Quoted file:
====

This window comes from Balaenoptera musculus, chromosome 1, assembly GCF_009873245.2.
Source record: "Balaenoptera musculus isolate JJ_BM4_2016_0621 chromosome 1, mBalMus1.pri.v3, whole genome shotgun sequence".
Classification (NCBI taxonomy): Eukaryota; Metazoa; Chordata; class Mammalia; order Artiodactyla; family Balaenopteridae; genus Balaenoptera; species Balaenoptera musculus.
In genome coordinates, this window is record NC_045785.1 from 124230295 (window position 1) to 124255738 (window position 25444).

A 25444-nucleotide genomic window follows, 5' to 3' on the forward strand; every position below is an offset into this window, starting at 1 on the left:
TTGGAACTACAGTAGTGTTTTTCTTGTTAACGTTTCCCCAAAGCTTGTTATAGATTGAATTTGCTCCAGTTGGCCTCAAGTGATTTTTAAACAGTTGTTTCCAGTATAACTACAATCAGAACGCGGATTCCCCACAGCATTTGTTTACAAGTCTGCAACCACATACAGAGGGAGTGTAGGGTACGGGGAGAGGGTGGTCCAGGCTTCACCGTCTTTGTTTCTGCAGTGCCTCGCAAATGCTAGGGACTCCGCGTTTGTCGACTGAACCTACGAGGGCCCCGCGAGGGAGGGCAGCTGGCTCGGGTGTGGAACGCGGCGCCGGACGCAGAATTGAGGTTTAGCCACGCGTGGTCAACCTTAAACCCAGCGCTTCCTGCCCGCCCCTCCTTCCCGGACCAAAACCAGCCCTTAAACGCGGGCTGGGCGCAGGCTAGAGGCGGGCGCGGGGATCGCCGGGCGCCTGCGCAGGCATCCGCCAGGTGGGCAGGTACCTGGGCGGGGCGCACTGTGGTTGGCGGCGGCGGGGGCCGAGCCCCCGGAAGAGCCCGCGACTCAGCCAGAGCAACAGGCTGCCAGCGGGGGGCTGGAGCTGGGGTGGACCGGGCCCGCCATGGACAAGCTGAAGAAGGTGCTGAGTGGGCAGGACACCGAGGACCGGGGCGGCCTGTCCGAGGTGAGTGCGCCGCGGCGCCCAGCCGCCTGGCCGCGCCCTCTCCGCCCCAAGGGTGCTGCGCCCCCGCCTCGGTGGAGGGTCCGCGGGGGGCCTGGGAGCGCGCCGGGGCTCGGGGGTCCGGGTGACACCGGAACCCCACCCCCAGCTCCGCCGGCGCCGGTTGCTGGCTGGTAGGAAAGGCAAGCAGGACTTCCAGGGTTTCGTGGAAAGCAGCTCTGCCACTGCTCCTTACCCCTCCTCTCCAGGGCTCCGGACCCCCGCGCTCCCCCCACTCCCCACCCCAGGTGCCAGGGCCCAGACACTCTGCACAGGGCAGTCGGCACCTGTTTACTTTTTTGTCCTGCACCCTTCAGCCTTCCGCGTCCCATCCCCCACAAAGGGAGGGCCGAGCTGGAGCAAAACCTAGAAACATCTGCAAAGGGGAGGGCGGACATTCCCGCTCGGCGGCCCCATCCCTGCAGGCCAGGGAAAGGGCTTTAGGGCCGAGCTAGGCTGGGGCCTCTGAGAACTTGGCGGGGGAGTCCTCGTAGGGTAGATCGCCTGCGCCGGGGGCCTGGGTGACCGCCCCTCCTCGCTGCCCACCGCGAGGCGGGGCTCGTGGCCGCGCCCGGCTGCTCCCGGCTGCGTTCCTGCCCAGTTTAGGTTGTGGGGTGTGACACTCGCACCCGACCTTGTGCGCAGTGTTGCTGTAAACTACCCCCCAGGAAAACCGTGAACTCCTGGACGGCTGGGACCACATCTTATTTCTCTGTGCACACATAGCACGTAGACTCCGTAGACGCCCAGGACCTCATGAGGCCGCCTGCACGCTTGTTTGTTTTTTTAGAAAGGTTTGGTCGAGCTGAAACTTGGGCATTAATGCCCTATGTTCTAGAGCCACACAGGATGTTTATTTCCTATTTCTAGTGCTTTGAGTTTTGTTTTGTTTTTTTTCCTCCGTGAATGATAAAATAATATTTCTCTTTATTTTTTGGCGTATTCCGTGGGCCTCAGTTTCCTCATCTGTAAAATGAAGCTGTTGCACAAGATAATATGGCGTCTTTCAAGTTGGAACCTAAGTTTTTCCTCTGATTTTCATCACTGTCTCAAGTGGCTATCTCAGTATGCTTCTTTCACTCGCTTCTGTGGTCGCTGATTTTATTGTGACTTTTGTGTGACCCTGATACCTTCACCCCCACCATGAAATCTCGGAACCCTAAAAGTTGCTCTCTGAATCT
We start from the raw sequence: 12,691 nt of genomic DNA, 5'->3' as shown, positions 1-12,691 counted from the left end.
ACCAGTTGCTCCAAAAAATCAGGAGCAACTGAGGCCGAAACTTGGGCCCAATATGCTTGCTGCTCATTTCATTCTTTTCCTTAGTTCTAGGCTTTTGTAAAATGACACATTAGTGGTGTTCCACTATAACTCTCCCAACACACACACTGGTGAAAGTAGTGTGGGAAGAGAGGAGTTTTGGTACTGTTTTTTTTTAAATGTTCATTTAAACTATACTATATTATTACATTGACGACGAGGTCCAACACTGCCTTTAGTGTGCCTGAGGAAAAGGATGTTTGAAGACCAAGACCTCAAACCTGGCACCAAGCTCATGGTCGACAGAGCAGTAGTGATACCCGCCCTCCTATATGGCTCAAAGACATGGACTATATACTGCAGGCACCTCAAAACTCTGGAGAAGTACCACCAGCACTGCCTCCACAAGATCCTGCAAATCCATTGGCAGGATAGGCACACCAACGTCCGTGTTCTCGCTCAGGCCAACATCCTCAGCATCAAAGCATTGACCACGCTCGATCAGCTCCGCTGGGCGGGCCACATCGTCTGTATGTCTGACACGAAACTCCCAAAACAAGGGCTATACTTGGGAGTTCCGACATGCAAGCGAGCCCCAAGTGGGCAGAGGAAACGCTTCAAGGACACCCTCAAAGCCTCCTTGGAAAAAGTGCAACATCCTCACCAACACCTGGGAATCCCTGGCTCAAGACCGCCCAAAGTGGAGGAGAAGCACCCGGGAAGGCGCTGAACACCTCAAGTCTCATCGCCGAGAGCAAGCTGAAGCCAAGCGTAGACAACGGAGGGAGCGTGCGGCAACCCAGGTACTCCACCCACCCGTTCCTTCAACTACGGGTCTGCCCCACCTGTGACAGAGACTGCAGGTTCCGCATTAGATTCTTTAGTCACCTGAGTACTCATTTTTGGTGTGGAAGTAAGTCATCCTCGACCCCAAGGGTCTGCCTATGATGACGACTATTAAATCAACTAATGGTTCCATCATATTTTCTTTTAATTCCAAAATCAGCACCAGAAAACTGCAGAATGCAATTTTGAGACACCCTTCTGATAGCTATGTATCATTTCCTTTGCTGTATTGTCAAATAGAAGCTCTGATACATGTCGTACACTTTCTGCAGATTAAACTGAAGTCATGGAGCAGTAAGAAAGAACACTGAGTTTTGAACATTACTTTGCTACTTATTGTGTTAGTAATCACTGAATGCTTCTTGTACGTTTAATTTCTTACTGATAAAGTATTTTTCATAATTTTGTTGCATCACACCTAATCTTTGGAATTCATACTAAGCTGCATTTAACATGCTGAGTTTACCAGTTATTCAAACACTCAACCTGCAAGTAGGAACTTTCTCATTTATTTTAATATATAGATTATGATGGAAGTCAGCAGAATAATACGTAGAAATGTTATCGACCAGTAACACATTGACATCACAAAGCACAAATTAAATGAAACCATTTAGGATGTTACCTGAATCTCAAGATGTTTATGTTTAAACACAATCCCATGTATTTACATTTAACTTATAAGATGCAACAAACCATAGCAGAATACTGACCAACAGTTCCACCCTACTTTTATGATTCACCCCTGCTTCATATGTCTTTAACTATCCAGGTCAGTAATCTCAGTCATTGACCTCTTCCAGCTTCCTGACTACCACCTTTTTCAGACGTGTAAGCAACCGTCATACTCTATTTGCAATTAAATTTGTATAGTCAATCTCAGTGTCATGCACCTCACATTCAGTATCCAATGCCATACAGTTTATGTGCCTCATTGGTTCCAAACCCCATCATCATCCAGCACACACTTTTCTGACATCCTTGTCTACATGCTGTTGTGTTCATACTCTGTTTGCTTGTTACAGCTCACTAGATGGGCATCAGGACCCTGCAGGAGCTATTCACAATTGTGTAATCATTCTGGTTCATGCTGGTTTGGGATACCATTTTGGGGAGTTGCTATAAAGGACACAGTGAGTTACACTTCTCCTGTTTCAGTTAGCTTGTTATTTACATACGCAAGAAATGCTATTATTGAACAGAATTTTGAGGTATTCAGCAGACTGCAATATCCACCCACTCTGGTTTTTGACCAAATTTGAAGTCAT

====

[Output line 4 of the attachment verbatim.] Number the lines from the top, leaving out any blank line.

In genome coordinates, this window is record NC_045785.1 from 124230295 (window position 1) to 124255738 (window position 25444).